Tout Hache, Meatballs – Tartares – Burgers, by Thierry de Vissant, Lucile Gargasson & Ahmed Yahi

Books
Tout Hache: Meatballs – Tartares – Burgers

There’s a little, traditional-looking restaurant on rue Keller in Paris that’s not what it seems.

It isn’t a bistro as such … there’s no fairly predictable list of French classics washed down with red wine, nor is it an ultra-modern temple of haute cuisine. Instead, it serves a menu based around minced meat, formed into tartare, burgers or meatballs.

The three friends behind Cafe Moderne – one a very handy chef, the other two addicted to street food – realised on a jaunt around New York that there’s more to the meatball than the grey and unappetising ones from that ubiquitous Swedish furniture store, the one where you always mentally factor in a second trip to return the stuff that just falls apart, or the burgers from that temple to Americanism, the one with the drive-thru golden arches.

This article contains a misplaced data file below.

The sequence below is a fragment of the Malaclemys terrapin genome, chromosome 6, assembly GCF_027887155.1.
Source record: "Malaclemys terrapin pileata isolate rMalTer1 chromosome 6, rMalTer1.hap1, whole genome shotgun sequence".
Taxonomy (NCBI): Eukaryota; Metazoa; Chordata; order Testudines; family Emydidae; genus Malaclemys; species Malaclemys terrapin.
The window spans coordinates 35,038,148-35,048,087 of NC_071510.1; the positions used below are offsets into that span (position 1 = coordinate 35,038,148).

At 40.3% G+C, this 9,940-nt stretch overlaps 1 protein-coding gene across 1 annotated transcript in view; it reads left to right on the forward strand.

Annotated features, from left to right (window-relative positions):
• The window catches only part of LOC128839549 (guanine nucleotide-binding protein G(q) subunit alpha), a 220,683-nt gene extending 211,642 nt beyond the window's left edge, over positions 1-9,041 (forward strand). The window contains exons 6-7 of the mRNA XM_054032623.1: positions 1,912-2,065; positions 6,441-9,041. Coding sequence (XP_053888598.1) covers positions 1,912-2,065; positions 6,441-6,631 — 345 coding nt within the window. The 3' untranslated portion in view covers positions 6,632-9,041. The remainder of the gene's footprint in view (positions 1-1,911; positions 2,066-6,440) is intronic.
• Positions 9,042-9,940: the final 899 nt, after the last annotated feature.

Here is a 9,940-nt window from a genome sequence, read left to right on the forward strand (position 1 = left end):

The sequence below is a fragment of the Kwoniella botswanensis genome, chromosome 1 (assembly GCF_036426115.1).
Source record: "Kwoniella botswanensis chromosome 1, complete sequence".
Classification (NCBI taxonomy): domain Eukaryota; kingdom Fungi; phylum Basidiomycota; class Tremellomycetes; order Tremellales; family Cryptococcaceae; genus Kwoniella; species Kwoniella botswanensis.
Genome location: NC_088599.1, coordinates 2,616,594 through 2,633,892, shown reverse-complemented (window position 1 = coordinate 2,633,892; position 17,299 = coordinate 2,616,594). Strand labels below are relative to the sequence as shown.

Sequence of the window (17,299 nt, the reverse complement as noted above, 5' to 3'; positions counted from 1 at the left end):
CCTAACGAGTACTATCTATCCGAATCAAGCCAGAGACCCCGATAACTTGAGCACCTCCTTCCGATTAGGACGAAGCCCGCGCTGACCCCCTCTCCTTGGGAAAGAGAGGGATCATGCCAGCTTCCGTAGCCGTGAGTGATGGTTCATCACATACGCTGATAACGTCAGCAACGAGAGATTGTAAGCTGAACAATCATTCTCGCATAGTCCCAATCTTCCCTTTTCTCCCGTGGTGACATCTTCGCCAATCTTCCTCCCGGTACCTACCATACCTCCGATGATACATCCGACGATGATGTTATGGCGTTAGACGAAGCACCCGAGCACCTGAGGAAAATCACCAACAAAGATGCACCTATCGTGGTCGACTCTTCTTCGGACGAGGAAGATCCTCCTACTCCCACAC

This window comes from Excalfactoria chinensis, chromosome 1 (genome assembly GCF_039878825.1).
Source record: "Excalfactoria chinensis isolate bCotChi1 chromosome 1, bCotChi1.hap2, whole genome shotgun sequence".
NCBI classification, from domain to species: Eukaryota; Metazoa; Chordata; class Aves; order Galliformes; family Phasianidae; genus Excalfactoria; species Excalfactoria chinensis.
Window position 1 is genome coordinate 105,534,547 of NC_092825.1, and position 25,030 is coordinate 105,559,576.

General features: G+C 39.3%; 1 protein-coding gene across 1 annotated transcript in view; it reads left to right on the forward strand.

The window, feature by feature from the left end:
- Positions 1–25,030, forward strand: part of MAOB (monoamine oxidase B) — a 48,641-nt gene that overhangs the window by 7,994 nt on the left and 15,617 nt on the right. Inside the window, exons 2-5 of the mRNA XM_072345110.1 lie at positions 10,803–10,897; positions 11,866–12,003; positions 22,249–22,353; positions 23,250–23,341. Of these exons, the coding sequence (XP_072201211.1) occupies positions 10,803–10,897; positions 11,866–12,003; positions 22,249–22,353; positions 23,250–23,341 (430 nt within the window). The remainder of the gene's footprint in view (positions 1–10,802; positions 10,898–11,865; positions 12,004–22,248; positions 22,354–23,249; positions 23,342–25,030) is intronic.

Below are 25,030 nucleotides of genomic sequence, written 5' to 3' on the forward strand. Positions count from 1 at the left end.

They were right. At their best, a burger or meatball can be sublime – a carefully seasoned, carefully flavoured dish centred around either can change the course of your day. It’s simple food, but when it’s done well, it’s got the potential to be astonishing food.

So, here’s a cookbook – Tout Hache –  that collects together the things that these three Frenchmen learned on their journey of minced meat related rediscovery.

There’s lots to go at – meatballs wrapped in crushed hazelnuts, stuffed with chorizo made from chicken and packed with Deep South spices, cod balls bound with coconut milk, a tartare cut with beetroot for a beautiful purple finish, and burgers in all their considerable glory. Tartares and ceviche round out the Holy Trinity, with various ways with raw beef and fish, just tinged with the acid of lemon or lime, cooked but not.

This is a great little collection of recipes and ideas to lift something quite humble to another level. Yes, this sort of food is all the rage at the moment, riding on the edge of the street food revolution, but that’s no bad thing – it’s popular because it’s good to eat. Smash that popularity together with a group of French blokes who clearly know what they’re on about, write it all down, and this is what you get.

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